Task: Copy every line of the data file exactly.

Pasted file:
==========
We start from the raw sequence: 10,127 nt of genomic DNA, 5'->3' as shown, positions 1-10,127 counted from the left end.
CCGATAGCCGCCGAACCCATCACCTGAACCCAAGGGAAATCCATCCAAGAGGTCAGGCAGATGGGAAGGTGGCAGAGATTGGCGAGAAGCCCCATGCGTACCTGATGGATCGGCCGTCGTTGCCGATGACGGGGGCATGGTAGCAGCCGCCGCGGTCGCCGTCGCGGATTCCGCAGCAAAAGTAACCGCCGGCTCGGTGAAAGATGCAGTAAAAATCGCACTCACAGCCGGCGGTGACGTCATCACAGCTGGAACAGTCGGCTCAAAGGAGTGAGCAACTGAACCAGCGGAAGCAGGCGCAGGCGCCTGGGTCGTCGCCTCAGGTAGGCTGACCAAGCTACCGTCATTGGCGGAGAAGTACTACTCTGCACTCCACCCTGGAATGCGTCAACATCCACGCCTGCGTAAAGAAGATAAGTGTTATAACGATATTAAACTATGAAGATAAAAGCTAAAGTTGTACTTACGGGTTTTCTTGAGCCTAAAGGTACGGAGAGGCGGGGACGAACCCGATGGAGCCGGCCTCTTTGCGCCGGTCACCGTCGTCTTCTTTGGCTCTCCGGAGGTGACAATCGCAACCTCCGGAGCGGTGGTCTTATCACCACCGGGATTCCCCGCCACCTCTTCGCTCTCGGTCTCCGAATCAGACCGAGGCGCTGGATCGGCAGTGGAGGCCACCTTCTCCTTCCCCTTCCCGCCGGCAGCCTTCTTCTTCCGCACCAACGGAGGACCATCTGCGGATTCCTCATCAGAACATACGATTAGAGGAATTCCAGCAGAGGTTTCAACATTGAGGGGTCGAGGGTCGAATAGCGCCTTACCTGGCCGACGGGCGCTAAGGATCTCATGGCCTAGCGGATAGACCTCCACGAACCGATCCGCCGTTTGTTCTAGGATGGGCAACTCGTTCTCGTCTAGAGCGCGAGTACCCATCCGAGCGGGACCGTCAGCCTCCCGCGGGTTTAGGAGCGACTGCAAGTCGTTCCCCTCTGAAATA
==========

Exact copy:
We start from the raw sequence: 10,127 nt of genomic DNA, 5'->3' as shown, positions 1-10,127 counted from the left end.
CCGATAGCCGCCGAACCCATCACCTGAACCCAAGGGAAATCCATCCAAGAGGTCAGGCAGATGGGAAGGTGGCAGAGATTGGCGAGAAGCCCCATGCGTACCTGATGGATCGGCCGTCGTTGCCGATGACGGGGGCATGGTAGCAGCCGCCGCGGTCGCCGTCGCGGATTCCGCAGCAAAAGTAACCGCCGGCTCGGTGAAAGATGCAGTAAAAATCGCACTCACAGCCGGCGGTGACGTCATCACAGCTGGAACAGTCGGCTCAAAGGAGTGAGCAACTGAACCAGCGGAAGCAGGCGCAGGCGCCTGGGTCGTCGCCTCAGGTAGGCTGACCAAGCTACCGTCATTGGCGGAGAAGTACTACTCTGCACTCCACCCTGGAATGCGTCAACATCCACGCCTGCGTAAAGAAGATAAGTGTTATAACGATATTAAACTATGAAGATAAAAGCTAAAGTTGTACTTACGGGTTTTCTTGAGCCTAAAGGTACGGAGAGGCGGGGACGAACCCGATGGAGCCGGCCTCTTTGCGCCGGTCACCGTCGTCTTCTTTGGCTCTCCGGAGGTGACAATCGCAACCTCCGGAGCGGTGGTCTTATCACCACCGGGATTCCCCGCCACCTCTTCGCTCTCGGTCTCCGAATCAGACCGAGGCGCTGGATCGGCAGTGGAGGCCACCTTCTCCTTCCCCTTCCCGCCGGCAGCCTTCTTCTTCCGCACCAACGGAGGACCATCTGCGGATTCCTCATCAGAACATACGATTAGAGGAATTCCAGCAGAGGTTTCAACATTGAGGGGTCGAGGGTCGAATAGCGCCTTACCTGGCCGACGGGCGCTAAGGATCTCATGGCCTAGCGGATAGACCTCCACGAACCGATCCGCCGTTTGTTCTAGGATGGGCAACTCGTTCTCGTCTAGAGCGCGAGTACCCATCCGAGCGGGACCGTCAGCCTCCCGCGGGTTTAGGAGCGACTGCAAGTCGTTCCCCTCTGAAATA